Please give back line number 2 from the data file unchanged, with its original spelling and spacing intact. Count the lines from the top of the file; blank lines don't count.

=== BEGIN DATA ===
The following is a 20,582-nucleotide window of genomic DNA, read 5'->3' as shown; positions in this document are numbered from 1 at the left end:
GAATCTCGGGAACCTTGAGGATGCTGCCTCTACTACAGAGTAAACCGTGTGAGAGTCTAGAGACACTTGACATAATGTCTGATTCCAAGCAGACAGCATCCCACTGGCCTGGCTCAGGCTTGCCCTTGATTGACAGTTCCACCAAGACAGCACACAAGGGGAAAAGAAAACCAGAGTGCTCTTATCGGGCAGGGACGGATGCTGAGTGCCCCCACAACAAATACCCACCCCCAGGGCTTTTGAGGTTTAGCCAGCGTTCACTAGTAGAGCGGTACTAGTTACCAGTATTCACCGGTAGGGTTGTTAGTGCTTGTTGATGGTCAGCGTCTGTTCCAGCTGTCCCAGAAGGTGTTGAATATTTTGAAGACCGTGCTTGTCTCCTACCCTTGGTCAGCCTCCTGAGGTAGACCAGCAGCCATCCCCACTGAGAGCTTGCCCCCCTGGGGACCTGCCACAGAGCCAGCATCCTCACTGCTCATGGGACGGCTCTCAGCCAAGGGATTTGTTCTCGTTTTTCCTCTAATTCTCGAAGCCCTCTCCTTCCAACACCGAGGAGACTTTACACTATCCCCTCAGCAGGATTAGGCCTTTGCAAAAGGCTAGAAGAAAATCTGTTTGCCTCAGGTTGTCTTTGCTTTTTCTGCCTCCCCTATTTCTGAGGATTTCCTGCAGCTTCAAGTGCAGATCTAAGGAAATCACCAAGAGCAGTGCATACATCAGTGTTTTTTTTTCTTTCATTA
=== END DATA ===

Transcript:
GAATCTCGGGAACCTTGAGGATGCTGCCTCTACTACAGAGTAAACCGTGTGAGAGTCTAGAGACACTTGACATAATGTCTGATTCCAAGCAGACAGCATCCCACTGGCCTGGCTCAGGCTTGCCCTTGATTGACAGTTCCACCAAGACAGCACACAAGGGGAAAAGAAAACCAGAGTGCTCTTATCGGGCAGGGACGGATGCTGAGTGCCCCCACAACAAATACCCACCCCCAGGGCTTTTGAGGTTTAGCCAGCGTTCACTAGTAGAGCGGTACTAGTTACCAGTATTCACCGGTAGGGTTGTTAGTGCTTGTTGATGGTCAGCGTCTGTTCCAGCTGTCCCAGAAGGTGTTGAATATTTTGAAGACCGTGCTTGTCTCCTACCCTTGGTCAGCCTCCTGAGGTAGACCAGCAGCCATCCCCACTGAGAGCTTGCCCCCCTGGGGACCTGCCACAGAGCCAGCATCCTCACTGCTCATGGGACGGCTCTCAGCCAAGGGATTTGTTCTCGTTTTTCCTCTAATTCTCGAAGCCCTCTCCTTCCAACACCGAGGAGACTTTACACTATCCCCTCAGCAGGATTAGGCCTTTGCAAAAGGCTAGAAGAAAATCTGTTTGCCTCAGGTTGTCTTTGCTTTTTCTGCCTCCCCTATTTCTGAGGATTTCCTGCAGCTTCAAGTGCAGATCTAAGGAAATCACCAAGAGCAGTGCATACATCAGTGTTTTTTTTTCTTTCATTA